In 2016 I pottered around Sulawesi setting up forest plots. The first results of which have been published in Biotropica (link to pdf below). The paper describes the tree flora of our sites in eastern Sulawesi.

The first site is Mount Tompotika, the highest point on the exposed central eastern peninsula. It’s a basalt mountain with cloud forest at about 500 m and an area of grassland and large boulders at a similar elevation. The surrounding foothills are ultramafic giving way to limestone.

The next location was Wawonii, a small island off Sulawesi’s southeastern peninsula – where despite some flooding (and Brexit and being knocked out of the footy by Iceland) we setup plots on sand and ultramafic soils. Ultramafic soils are heavy metal rich – see photo below of ultramafic rock.

The final sites were in Morowali Nature Reserve in the armpit of the central and south-eastern peninsulas where we established plots in the ultramafic foothills rising out of a large alluvial flatland.

Across six months I collected specimens which we shipped backed to the herbarium in Bogor. Duplicate specimens were then shipped on to Kew, where I was able to pick the brains of taxonomists – who pointed me toward decent species identifications.

It was hard to draw firm conclusions on how the environment shapes the flora with just our ten plots. However, the data we collected alongside other datasets should give us a chance to get to grips with how the environment affects tree communities in the Indonesian archipelago.

I’m enormously indebted to the many field guides I worked alongside – they made fieldwork both possible and a laugh.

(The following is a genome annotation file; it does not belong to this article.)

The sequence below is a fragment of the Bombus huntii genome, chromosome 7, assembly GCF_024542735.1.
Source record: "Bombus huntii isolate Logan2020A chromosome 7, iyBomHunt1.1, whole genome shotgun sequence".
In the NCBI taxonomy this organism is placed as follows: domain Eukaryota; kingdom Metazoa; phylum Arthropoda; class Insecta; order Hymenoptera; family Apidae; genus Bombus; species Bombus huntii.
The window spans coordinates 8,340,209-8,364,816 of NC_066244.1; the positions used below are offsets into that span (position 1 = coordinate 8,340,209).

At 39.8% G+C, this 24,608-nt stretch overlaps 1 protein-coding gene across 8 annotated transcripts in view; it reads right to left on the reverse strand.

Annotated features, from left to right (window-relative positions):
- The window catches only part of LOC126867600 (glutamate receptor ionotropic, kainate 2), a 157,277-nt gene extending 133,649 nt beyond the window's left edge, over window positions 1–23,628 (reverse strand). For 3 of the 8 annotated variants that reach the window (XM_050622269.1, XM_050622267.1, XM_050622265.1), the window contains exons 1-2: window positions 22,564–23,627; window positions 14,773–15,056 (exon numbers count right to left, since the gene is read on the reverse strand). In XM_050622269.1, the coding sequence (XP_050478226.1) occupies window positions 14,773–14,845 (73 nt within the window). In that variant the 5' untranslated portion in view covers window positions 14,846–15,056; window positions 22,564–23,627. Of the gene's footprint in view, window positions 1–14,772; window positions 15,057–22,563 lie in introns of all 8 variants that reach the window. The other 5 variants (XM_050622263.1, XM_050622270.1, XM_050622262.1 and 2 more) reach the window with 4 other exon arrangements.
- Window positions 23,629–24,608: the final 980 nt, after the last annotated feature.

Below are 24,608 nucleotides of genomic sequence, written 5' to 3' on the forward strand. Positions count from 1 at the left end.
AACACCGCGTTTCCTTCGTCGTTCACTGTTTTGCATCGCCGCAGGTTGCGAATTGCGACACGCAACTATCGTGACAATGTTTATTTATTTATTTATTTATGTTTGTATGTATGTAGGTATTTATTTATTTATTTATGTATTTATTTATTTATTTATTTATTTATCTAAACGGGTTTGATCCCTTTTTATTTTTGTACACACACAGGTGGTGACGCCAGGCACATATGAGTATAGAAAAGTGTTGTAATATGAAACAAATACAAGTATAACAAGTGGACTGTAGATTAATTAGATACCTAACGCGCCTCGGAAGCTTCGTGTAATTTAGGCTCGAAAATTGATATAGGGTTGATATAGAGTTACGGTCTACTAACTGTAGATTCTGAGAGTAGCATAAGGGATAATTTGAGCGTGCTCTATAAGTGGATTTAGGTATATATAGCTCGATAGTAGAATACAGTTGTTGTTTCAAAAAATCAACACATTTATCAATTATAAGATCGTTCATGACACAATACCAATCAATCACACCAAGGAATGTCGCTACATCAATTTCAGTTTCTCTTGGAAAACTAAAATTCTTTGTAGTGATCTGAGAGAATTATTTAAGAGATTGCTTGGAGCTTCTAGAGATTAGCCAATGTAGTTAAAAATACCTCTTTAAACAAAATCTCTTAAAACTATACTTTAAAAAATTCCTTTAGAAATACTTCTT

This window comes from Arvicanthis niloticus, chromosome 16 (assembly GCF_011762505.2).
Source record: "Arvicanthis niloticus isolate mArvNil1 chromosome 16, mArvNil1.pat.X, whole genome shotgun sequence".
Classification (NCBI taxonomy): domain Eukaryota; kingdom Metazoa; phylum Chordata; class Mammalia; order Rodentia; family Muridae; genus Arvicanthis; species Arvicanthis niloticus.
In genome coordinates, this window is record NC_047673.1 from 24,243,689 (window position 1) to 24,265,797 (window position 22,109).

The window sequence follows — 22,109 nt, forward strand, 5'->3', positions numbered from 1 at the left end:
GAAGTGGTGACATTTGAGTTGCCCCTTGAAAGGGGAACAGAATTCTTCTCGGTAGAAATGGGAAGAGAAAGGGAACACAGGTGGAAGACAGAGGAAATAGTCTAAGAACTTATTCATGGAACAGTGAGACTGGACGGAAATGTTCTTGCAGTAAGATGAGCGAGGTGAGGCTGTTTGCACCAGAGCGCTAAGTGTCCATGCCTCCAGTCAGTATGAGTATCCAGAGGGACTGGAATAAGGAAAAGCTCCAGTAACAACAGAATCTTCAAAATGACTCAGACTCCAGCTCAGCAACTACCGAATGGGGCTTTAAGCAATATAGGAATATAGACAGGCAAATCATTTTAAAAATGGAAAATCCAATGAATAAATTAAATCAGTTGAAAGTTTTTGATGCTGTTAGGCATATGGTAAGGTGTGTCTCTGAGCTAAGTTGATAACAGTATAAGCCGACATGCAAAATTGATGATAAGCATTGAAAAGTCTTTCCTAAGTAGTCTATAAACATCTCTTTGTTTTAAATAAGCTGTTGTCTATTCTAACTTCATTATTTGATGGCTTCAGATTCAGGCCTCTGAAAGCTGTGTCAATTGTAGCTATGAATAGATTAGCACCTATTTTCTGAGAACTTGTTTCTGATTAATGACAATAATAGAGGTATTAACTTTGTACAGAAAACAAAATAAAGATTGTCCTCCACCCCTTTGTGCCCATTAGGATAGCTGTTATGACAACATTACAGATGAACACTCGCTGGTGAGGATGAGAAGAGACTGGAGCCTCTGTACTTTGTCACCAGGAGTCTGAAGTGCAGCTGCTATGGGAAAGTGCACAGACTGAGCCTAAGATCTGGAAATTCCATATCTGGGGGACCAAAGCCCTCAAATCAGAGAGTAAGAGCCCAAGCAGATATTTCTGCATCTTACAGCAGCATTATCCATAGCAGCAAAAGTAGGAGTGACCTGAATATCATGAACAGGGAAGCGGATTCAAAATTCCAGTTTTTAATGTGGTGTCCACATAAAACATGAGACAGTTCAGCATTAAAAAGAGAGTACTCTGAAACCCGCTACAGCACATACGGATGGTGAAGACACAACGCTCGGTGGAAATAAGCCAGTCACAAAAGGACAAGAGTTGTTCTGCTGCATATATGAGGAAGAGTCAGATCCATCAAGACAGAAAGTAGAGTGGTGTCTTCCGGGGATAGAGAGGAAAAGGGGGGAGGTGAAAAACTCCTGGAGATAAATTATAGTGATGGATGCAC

The ms is here: trethowan_et_al_floristics_sulawesi

West Sumbawa

In 2018 Tim Utteridge and colleagues from RBG Kew, Herbarium Bogoriense, Universitas Nusa Cendana and Universitas Surya were awarded a NERC/Newton Fund grant to study Indonesia’s Lesser Sunda Island chain.

In October fieldwork got underway on the island of Sumbawa. The first target was the village of Mataiyang. Gateway to the largest tract of intact forest across the islands. One reason for this is it is honey country – locals rely on good quality forest for the product (which is delicious!!).

According to the maps these forests cover a largely mafic area north of a large copper mine. As we ascended and descended the rolling hills and ridges the large mafic boulders and low slung soils were reminiscent of the mafic Mount Tompotika on Sulawesi’s Central/Eastern peninsula.

We set up camp as darkness descended. We were a team of 13 by far the largest group I’ve entered a forest with (usually me and a couple of guides). With such large numbers, the issue we had at the campsite is the same issue that the plants have to deal with in these seasonal forests. Not enough water.

As we began to survey the forests the effects of the months of draught are clear. A rather stunted canopy around 10-12 m with occasional emergents reaching 30 m (rather similar to forests on the harsh soils of Sulawesi). It was also clear in the phenology, where individuals around the almost dry riverbeds were those in flower whereas in the interior flowers and fruits were rarely seen. Unlike the trees however we were able to up sticks and find a campsite with a plentiful water supply.

After 10 days in the forest I waved goodbye to the rest of the team from both Herbarium Bogoriense and the Indonesian conservation department (BKSDA) and returned to the forest to continue to pursue my main aim of setting up forest plots.

With the help of my four guides from Mataiyang, over the next three weeks we established plots at a far faster rate than I had been able to achieve in Sulawesi (less species, LESS RAIN). Other observations that marked these forests as different from Sulawesi were the occasional tree without leaves or with a spiny trunk.

Having finished in Mataiyang, the next stop was Pedauh nature reserve on the coast. Here I was joined by Dr Himmah Rustiami (who also joined me in Mataiyang) and Kew’s Dr Gemma Bramley and Dr Carmen Puglisi. The soils here were sandier and deeper than those inland. The canopy was still fairly stunted however, rarely reaching 20 m. Large diameter trees greater than 100 cm were more frequently seen. The presence of large Garcinia and Syzygium trees also marked these forests as different from those in Mataiyang.

We are indebted to Azim, Ghani, Jhon, Mus, Wira and Manunggal from BKSDA and Himmah, Debi, Gede, Mega and Wahyu from Bogor. Thanks go to Carmen and Gemma for putting up with their neighbours. Huge thanks go to Muis, Dola, Jaya, Suhar and Gepeng from Mataiyang.